The Haileybury club was founded in 1906 as one of the teams of the Timiskaming Professional Hockey League (TPHL), a collection of teams sponsored by local mine owners. The club was owned by the O'Brien family, based in Renfrew, Ontario which owned silver mines, railways and railway construction companies. The TPHL existed as entertainment for the miners in the remote towns of northern Ontario, the teams playthings for the owners to bet extravagantly on.
In 1909, Haileybury earned notoriety in ice hockey circles, luring professional players such as Con Corbeau, Skene Ronan and Harry Smith away from teams in the Ontario Professional Hockey League (OPHL) and the Eastern Canadian Amateur Hockey Association (ECHA). At the time, mine owners made large wagers on the play of the teams in the league and O'Brien could afford to entice players to break contracts and join Haileybury.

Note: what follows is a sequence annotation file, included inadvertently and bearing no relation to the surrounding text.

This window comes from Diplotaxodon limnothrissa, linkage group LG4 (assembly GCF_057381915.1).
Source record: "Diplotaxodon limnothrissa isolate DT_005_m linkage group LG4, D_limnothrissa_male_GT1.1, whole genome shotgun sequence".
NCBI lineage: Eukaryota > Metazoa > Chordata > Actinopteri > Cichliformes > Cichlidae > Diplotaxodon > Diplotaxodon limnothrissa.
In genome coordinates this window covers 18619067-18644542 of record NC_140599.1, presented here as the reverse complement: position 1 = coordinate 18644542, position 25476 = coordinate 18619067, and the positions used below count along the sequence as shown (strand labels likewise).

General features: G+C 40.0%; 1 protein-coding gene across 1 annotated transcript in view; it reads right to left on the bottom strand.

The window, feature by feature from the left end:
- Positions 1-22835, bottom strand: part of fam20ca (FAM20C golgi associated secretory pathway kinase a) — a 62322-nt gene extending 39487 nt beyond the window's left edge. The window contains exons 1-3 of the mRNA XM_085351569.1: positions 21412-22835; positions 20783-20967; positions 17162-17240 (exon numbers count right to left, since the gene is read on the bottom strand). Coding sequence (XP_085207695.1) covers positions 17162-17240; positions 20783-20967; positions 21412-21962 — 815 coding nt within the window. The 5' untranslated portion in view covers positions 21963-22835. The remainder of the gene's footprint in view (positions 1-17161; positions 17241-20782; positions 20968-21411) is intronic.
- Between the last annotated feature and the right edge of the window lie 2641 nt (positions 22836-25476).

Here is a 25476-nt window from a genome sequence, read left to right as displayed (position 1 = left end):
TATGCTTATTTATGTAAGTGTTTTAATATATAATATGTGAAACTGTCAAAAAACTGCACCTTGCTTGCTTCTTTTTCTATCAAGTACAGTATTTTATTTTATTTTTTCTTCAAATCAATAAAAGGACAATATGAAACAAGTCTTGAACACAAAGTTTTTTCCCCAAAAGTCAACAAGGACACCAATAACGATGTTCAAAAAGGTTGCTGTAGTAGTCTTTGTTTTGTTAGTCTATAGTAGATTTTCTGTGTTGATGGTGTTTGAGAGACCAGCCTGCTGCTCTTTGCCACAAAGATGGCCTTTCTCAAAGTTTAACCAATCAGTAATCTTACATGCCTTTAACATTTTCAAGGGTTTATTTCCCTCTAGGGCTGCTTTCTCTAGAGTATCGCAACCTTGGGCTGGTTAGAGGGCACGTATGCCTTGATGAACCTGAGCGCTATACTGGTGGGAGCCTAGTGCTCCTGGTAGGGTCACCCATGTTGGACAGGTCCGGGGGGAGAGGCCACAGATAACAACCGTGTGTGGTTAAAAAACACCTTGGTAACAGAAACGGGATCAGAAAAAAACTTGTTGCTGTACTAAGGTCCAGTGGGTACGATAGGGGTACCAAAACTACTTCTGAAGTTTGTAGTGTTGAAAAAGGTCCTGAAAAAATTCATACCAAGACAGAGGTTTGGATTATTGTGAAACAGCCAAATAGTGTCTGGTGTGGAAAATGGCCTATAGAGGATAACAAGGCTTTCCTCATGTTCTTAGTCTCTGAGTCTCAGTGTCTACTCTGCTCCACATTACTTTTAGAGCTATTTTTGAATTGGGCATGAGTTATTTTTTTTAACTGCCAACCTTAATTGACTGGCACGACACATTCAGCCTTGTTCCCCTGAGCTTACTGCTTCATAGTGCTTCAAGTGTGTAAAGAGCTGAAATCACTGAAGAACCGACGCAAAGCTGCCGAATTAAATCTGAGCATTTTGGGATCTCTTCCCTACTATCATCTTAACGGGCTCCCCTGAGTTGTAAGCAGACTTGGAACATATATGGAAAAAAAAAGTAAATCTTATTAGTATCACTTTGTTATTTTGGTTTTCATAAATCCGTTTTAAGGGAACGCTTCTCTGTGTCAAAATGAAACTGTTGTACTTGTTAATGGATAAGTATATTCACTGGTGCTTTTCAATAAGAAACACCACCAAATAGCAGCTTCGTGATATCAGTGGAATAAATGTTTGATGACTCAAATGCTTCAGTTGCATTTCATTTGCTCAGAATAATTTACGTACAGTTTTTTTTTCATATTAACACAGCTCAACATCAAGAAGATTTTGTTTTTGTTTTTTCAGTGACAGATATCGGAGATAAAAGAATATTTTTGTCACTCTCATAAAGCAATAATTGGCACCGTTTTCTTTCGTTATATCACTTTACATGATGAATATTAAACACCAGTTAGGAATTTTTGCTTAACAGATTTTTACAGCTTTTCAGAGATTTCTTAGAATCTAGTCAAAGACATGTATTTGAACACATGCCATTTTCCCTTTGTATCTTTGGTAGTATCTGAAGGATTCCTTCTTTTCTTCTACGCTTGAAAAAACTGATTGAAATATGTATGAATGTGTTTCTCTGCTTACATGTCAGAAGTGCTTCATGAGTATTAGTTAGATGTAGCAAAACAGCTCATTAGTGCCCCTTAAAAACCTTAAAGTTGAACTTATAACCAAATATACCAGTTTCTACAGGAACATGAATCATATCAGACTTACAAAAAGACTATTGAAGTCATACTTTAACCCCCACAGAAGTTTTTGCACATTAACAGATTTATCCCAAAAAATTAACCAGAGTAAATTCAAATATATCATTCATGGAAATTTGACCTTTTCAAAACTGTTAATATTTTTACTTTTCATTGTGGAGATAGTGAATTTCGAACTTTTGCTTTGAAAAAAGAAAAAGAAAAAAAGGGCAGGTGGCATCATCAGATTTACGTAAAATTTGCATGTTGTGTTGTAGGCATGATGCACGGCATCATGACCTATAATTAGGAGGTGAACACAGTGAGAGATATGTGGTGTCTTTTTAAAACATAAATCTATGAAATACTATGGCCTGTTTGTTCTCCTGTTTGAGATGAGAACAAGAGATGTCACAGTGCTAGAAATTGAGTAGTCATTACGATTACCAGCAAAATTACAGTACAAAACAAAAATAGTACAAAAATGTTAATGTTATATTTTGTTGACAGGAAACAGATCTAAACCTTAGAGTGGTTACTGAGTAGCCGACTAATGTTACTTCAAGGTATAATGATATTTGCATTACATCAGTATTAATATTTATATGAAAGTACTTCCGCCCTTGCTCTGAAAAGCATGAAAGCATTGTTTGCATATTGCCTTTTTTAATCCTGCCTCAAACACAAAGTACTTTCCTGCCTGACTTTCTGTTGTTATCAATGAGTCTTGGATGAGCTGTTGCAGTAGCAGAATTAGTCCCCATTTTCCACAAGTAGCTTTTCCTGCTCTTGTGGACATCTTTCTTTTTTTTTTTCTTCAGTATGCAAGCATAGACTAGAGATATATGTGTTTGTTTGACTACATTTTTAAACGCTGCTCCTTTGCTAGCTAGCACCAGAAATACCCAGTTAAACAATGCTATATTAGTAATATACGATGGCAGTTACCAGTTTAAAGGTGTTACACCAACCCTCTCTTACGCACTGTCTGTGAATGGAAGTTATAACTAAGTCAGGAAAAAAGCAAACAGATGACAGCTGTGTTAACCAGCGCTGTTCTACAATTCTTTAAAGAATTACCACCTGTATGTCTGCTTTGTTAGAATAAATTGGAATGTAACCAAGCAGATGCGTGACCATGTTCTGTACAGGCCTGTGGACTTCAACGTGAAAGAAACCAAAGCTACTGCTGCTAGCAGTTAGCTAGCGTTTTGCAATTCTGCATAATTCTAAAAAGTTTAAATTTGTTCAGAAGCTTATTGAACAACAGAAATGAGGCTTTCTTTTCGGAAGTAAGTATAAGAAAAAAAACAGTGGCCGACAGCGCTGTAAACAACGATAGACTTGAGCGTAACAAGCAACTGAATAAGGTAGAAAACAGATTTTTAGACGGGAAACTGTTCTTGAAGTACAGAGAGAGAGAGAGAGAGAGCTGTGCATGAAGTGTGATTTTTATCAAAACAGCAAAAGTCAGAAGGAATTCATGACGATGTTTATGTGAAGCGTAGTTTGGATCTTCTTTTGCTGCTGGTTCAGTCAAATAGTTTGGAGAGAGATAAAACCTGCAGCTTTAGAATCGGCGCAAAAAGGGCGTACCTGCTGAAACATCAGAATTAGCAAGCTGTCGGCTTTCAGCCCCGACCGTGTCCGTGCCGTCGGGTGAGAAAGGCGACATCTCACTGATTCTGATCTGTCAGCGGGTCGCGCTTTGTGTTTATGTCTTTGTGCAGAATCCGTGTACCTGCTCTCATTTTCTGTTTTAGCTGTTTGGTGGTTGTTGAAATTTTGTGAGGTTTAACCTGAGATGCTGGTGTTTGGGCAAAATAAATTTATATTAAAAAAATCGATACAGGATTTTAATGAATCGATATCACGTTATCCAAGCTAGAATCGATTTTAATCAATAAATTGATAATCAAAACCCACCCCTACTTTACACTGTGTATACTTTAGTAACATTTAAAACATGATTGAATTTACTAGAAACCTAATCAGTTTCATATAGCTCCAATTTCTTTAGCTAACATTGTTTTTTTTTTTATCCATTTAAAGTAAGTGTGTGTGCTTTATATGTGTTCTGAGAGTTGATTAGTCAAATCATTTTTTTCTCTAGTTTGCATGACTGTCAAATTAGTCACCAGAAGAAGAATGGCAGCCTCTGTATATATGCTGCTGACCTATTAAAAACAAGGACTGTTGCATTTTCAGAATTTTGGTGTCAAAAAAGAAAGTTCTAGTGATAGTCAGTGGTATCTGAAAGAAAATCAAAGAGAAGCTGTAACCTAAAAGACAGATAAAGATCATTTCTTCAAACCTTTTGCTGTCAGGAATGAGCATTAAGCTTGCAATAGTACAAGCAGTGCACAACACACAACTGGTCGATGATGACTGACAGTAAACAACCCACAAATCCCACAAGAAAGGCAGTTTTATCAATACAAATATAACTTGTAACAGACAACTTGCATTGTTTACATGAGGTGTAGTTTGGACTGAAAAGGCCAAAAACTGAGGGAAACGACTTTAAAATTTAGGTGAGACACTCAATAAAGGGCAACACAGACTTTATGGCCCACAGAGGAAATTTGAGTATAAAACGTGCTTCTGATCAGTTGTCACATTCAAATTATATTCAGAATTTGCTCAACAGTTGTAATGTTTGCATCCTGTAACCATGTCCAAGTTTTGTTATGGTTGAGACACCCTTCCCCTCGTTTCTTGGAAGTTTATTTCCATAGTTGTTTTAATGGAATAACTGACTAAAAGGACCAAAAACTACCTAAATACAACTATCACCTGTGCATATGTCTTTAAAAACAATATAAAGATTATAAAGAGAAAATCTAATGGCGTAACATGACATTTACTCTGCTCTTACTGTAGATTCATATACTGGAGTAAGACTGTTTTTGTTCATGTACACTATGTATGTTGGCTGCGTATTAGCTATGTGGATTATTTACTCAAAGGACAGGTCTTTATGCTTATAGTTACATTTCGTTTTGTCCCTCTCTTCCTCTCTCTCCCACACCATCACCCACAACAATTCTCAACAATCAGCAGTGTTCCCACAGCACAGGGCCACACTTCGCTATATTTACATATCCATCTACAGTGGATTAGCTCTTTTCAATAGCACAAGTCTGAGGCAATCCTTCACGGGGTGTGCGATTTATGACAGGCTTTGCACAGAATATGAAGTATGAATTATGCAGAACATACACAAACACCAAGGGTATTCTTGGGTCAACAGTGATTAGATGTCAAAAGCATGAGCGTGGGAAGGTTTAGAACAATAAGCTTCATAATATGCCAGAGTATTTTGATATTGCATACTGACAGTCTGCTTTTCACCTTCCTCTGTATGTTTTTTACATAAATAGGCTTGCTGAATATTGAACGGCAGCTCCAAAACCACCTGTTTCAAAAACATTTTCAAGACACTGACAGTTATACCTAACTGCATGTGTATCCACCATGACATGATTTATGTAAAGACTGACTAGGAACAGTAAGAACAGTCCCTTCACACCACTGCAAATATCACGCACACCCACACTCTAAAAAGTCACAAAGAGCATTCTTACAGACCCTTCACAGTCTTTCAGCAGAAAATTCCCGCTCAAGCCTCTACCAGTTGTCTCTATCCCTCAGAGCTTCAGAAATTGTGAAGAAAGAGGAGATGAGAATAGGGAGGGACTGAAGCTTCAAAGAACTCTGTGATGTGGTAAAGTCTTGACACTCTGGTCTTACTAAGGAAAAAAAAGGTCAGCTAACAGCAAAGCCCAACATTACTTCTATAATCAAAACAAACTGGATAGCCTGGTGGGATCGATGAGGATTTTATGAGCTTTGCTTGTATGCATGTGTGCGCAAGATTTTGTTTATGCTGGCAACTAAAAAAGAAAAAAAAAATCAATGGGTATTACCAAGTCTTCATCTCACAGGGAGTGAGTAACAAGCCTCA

When the Federal League Renfrew Creamery Kings team failed to join the new Canadian Hockey Association (CHA) in November 1909, Ambrose O'Brien organized the National Hockey Association and included Haileybury and his other TPHL team the Cobalt Silver Kings in the league, along with the Montreal Wanderers, Les Canadiens and Renfrew, which he had to buy so as to enter the team in the NHA.
In 1910, Haileybury's one season in the NHA, their record was four wins and eight losses, scoring 77 goals for and 83 goals against. Notable players included Alex Currie, Art Ross, Paddy Moran and Skene Ronan. Haileybury's leading scorer was Horace Gaul with 22 goals, good for seventh in the NHA that season.
After the 1910 season, the club's owner, Renfrew mining tycoon Ambrose O'Brien withdrew Haileybury from the NHA. The TPHL was resurrected and Haileybury resumed play in the TPHL for the 1910–11 season, the final season of the TPHL, afterwards continuing in the Timiskaming Senior League until 1915.
The Haileybury NHA franchise itself was transferred to Montreal wrestler and sports promoter George Kennedy, owner of the "Club Athlétique Canadien", who took over the Montreal Canadiens hockey club. Kennedy claimed rights to the "Canadiens" name and threatened to sue O'Brien over the use of the name by O'Brien's 'Les Canadiens' club. In an unusual settlement, Kennedy took over the Haileybury franchise rather than the Canadiens franchise and O'Brien kept the Montreal franchise. The Les Canadiens players and name were transferred to Kennedy.